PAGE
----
Ever since the Orient Express left Stamboul, the threat of a blizzard has been building. While crossing Yugoslavia, the train finally grinds to a halt in the early hours of the morning. It is caught in a deep snowdrift with no means of calling for help. The train’s staff and passengers are trapped until someone can come to rescue them.
One passenger, however, is beyond rescue. The occupant of compartment 12 has been murdered in horrific circumstances during the night, and the murderer must still be aboard the train.
Coincidentally, Hercule Poirot is also aboard, having been returning from a delicate task he has been performing in Syria. Commissioned to investigate, Poirot finds himself up against one of the most fiendishly complicated plots that even he has ever encountered.
“Ah! quel animal!’ M. Bouc’s tone was redolent of heart-felt disgust. ‘I cannot regret that he is dead—not at all!’
‘I agree with you.’
‘Tout de même, it is not necessary that he should be killed on the Orient Express. There are other places.’
Having grown up in an era of three (and later four-)-channel TV, I had seen the 1974 film of Murder on the Orient Express several times. It used to be on TV almost as much as Spartacus and Ben-Hur. The problem is, that [no spoilers, I promise] just like in The Murder of Roger Ackroyd, once you know the murderer in this story, you can never forget it.
As a result, I had read almost every other crime novel by Christie before I finally decided to pick up Murder on The Orient Express. What a treat! Even knowing the conclusion, this is a masterpiece of plotting. It’s a constant game between author and reader, with the author almost always coming out on top.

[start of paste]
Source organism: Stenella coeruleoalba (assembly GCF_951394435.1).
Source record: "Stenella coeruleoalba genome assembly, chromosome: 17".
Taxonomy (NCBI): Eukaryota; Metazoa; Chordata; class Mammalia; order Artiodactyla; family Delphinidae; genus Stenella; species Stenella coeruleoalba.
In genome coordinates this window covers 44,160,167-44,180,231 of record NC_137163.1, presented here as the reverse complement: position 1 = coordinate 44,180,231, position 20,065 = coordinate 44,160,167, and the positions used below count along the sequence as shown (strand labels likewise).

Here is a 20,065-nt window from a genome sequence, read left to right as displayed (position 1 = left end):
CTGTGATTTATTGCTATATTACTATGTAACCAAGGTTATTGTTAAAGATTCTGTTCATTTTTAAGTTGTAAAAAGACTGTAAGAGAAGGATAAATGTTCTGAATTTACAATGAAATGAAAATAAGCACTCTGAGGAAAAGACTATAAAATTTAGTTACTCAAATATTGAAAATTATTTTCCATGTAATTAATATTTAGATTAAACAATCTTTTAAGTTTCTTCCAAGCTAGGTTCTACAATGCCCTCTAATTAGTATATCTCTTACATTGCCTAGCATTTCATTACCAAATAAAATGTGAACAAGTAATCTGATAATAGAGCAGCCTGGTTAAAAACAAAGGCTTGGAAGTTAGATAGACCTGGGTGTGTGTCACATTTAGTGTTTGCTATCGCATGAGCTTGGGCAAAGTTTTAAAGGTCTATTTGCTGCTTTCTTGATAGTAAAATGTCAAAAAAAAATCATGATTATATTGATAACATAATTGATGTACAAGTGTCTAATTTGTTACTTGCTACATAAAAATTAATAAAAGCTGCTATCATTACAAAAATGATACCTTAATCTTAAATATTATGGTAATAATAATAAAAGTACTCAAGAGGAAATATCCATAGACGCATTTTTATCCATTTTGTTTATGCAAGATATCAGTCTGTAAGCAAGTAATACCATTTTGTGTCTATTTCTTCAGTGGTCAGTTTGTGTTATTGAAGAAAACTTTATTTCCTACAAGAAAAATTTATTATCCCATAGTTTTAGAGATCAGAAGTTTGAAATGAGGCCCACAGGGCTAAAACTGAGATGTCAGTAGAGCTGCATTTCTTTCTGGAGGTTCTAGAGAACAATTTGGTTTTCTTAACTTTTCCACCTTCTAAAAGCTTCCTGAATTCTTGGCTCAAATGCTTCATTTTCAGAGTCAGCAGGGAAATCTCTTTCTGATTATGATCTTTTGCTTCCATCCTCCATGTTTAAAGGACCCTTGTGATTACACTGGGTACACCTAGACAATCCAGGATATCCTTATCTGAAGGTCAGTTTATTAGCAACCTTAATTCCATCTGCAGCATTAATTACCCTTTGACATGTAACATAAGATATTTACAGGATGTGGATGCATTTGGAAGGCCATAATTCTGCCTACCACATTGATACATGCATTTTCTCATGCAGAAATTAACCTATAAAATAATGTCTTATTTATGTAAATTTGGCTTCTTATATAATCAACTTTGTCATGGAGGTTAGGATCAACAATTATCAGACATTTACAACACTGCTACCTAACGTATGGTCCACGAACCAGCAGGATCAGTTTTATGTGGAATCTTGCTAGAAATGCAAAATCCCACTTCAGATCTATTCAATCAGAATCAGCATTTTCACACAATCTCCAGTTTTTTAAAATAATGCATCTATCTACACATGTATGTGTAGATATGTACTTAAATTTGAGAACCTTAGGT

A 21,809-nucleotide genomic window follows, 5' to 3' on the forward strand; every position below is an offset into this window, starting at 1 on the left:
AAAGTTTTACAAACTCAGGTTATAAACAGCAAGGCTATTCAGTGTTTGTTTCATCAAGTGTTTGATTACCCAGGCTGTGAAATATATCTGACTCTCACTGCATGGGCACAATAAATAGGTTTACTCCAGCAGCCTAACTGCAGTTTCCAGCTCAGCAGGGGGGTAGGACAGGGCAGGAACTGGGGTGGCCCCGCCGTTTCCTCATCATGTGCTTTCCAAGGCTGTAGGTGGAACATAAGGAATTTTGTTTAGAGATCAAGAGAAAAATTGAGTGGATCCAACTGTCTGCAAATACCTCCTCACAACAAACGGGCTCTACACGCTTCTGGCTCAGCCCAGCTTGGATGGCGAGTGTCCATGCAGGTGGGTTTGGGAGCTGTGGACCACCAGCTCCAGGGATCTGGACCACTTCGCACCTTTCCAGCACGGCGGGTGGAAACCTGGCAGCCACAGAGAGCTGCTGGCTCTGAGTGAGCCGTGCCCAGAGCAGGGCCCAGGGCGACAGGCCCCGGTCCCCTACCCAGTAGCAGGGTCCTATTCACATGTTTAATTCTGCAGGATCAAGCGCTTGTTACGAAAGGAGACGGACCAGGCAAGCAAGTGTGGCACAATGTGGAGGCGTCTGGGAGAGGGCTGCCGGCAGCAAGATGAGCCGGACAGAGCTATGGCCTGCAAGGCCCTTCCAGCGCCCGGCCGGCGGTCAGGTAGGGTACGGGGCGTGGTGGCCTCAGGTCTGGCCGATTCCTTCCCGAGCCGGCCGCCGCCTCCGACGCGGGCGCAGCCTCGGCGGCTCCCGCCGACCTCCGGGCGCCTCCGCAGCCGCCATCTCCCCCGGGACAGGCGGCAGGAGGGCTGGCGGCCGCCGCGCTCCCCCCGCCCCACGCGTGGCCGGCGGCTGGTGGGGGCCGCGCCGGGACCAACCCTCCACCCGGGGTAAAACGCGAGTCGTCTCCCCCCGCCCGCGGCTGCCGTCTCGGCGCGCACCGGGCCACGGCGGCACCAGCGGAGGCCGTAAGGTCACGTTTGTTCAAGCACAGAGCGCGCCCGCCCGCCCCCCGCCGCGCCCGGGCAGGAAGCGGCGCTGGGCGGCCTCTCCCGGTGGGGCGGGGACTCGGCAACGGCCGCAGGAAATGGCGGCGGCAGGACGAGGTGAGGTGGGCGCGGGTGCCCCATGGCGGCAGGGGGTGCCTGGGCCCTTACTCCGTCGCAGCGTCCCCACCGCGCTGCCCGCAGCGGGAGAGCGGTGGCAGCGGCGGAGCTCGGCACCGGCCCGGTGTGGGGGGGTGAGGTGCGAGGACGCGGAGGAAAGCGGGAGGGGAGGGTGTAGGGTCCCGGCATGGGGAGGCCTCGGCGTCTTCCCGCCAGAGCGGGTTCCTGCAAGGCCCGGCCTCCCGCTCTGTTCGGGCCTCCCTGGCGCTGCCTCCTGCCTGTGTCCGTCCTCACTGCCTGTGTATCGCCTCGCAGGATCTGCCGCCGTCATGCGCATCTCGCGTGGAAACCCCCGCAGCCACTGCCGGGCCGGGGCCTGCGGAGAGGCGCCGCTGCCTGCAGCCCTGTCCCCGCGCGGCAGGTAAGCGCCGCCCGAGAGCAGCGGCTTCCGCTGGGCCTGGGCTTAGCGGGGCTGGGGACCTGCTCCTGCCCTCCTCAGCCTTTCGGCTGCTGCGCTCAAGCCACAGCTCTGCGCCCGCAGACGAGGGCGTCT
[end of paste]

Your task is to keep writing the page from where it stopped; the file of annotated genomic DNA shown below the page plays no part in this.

Everything has meaning. Every small detail, every chance remark, every random element. The only clues that are not clues are the most obvious ones. As we reach the denouement, more and more mysteries are resolved, so the story is not just about ‘whodunit’, but also about how, when and why Poirot gets sidetracked during his investigation.
It is also a marvel of economy. Christie spares us long descriptions of the dining car and the sumptuous meals, the uniforms of the staff and the wooden corridors of the train. She leaves the reader to imagine all of that, while she gets on with the serious business of wrapping us all in knots.
The train itself serves to immerse us in a high-class world, separated by the broad mass of humanity by wealth and privilege as much as by the abominable weather. The passengers are forced to spend their time in their little compartments with the thick snow creeping up outside.
Poirot himself can draw on no resources expect his own deductive powers, whilst up against an opponent that is several moves ahead in a game that has begun many years before.
Despite the fact that the solution is completely preposterous, Murder on the Orient Express is perhaps one of the very best Agatha Christie novels. Even innocuous details like a letter on a handkerchief serve to show Christie’s stealthy ways of bamboozling her hapless readers. It is an ideal starting point to begin exploring the casebook of M. Poirot, particularly for anyone lucky enough not to know the solution already.